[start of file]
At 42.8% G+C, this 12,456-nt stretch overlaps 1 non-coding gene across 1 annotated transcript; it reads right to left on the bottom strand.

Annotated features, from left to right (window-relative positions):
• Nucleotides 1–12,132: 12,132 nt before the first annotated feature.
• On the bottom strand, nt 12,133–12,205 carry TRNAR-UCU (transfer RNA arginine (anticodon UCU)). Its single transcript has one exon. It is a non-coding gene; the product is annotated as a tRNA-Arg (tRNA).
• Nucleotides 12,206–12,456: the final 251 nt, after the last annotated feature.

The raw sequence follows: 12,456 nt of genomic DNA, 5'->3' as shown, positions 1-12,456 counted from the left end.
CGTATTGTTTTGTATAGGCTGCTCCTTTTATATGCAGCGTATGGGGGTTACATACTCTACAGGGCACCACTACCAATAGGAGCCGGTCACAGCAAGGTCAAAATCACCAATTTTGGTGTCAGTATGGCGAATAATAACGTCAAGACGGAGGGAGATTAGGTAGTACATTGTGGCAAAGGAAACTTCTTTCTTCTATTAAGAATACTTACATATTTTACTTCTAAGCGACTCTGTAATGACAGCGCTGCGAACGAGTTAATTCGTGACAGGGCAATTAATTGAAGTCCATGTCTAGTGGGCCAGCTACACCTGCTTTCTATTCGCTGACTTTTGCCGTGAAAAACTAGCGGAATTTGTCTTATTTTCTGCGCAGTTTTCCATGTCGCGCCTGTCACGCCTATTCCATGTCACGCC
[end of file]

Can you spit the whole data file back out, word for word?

At 42.8% G+C, this 12,456-nt stretch overlaps 1 non-coding gene across 1 annotated transcript; it reads right to left on the bottom strand.

Annotated features, from left to right (window-relative positions):
• Nucleotides 1–12,132: 12,132 nt before the first annotated feature.
• On the bottom strand, nt 12,133–12,205 carry TRNAR-UCU (transfer RNA arginine (anticodon UCU)). Its single transcript has one exon. It is a non-coding gene; the product is annotated as a tRNA-Arg (tRNA).
• Nucleotides 12,206–12,456: the final 251 nt, after the last annotated feature.

The raw sequence follows: 12,456 nt of genomic DNA, 5'->3' as shown, positions 1-12,456 counted from the left end.
CGTATTGTTTTGTATAGGCTGCTCCTTTTATATGCAGCGTATGGGGGTTACATACTCTACAGGGCACCACTACCAATAGGAGCCGGTCACAGCAAGGTCAAAATCACCAATTTTGGTGTCAGTATGGCGAATAATAACGTCAAGACGGAGGGAGATTAGGTAGTACATTGTGGCAAAGGAAACTTCTTTCTTCTATTAAGAATACTTACATATTTTACTTCTAAGCGACTCTGTAATGACAGCGCTGCGAACGAGTTAATTCGTGACAGGGCAATTAATTGAAGTCCATGTCTAGTGGGCCAGCTACACCTGCTTTCTATTCGCTGACTTTTGCCGTGAAAAACTAGCGGAATTTGTCTTATTTTCTGCGCAGTTTTCCATGTCGCGCCTGTCACGCCTATTCCATGTCACGCC